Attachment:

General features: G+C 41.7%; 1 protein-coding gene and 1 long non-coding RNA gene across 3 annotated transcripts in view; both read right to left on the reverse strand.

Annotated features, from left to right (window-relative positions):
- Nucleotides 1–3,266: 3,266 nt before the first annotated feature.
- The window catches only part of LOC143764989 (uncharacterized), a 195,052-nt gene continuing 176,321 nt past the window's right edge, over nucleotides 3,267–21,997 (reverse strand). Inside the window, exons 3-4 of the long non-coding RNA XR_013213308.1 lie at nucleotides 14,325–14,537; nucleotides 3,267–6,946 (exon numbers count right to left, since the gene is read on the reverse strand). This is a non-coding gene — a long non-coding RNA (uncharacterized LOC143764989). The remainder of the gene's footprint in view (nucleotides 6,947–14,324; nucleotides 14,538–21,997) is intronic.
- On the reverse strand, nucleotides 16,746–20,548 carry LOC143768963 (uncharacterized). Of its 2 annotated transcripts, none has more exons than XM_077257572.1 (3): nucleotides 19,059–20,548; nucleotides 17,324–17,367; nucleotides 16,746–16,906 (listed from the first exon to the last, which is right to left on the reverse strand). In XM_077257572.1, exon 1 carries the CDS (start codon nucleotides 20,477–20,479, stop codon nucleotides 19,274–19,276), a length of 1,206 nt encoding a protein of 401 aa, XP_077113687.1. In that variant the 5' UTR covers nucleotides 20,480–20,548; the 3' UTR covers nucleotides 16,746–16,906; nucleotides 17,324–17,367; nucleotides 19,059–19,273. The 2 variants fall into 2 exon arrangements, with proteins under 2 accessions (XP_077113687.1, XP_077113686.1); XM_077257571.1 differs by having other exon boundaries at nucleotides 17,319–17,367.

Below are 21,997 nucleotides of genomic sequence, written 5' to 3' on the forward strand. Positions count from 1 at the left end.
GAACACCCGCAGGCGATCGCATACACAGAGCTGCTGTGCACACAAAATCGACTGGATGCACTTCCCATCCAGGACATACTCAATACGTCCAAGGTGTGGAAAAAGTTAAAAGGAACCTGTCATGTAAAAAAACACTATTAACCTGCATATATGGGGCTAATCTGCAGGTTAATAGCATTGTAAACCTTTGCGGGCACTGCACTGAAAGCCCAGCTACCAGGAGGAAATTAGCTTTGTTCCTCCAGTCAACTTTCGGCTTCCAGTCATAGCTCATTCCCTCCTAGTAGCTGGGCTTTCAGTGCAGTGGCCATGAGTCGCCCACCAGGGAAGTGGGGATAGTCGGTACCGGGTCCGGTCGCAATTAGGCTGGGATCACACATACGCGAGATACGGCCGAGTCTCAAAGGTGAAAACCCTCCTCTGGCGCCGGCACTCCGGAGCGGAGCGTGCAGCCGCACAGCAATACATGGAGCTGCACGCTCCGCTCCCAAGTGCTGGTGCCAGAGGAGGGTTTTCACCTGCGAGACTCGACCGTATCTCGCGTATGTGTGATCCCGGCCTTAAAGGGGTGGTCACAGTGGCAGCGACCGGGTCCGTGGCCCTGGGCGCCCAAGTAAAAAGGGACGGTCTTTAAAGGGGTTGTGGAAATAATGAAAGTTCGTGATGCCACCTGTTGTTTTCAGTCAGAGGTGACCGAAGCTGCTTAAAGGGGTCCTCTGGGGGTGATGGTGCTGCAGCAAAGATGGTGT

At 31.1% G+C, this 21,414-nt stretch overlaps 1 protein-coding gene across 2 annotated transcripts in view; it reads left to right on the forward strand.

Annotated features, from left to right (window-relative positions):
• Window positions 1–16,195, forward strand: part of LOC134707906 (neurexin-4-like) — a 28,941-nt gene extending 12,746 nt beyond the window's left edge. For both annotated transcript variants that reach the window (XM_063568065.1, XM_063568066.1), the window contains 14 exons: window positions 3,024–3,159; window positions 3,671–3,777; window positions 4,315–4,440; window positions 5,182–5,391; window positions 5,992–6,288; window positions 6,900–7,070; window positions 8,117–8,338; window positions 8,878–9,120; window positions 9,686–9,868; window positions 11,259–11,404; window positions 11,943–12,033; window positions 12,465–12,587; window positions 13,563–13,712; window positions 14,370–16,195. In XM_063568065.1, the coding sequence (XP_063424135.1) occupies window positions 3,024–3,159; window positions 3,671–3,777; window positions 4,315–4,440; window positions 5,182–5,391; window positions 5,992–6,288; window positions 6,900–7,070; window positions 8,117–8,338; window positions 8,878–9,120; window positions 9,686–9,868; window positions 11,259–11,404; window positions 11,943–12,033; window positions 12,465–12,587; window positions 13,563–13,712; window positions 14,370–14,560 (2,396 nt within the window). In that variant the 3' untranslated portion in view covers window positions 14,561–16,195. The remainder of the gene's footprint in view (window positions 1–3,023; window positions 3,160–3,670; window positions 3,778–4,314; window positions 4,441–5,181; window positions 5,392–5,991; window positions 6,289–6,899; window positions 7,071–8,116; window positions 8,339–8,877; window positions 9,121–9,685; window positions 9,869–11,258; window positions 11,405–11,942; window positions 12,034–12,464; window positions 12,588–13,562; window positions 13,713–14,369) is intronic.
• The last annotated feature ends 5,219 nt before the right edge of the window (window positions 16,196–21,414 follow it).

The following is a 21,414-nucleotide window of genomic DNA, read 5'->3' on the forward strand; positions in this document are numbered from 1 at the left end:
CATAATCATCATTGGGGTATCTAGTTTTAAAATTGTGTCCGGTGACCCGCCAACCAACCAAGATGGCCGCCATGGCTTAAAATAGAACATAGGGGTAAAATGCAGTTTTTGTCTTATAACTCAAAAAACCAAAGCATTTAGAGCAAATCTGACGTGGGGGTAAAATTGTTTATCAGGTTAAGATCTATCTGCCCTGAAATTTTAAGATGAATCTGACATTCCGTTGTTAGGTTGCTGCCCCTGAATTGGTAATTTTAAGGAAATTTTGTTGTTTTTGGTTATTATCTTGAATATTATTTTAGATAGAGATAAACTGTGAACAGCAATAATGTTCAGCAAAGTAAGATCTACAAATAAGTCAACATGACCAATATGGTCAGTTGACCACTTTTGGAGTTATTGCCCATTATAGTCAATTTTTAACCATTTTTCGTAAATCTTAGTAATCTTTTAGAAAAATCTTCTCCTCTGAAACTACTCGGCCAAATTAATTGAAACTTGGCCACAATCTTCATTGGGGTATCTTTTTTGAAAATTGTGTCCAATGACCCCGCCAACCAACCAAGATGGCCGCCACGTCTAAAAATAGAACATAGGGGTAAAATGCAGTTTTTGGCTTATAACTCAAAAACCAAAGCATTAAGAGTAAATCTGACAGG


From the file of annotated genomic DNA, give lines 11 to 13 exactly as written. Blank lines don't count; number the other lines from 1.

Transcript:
• The last annotated feature ends 5,219 nt before the right edge of the window (window positions 16,196–21,414 follow it).

The following is a 21,414-nucleotide window of genomic DNA, read 5'->3' on the forward strand; positions in this document are numbered from 1 at the left end:
CATAATCATCATTGGGGTATCTAGTTTTAAAATTGTGTCCGGTGACCCGCCAACCAACCAAGATGGCCGCCATGGCTTAAAATAGAACATAGGGGTAAAATGCAGTTTTTGTCTTATAACTCAAAAAACCAAAGCATTTAGAGCAAATCTGACGTGGGGGTAAAATTGTTTATCAGGTTAAGATCTATCTGCCCTGAAATTTTAAGATGAATCTGACATTCCGTTGTTAGGTTGCTGCCCCTGAATTGGTAATTTTAAGGAAATTTTGTTGTTTTTGGTTATTATCTTGAATATTATTTTAGATAGAGATAAACTGTGAACAGCAATAATGTTCAGCAAAGTAAGATCTACAAATAAGTCAACATGACCAATATGGTCAGTTGACCACTTTTGGAGTTATTGCCCATTATAGTCAATTTTTAACCATTTTTCGTAAATCTTAGTAATCTTTTAGAAAAATCTTCTCCTCTGAAACTACTCGGCCAAATTAATTGAAACTTGGCCACAATCTTCATTGGGGTATCTTTTTTGAAAATTGTGTCCAATGACCCCGCCAACCAACCAAGATGGCCGCCACGTCTAAAAATAGAACATAGGGGTAAAATGCAGTTTTTGGCTTATAACTCAAAAACCAAAGCATTAAGAGTAAATCTGACAGG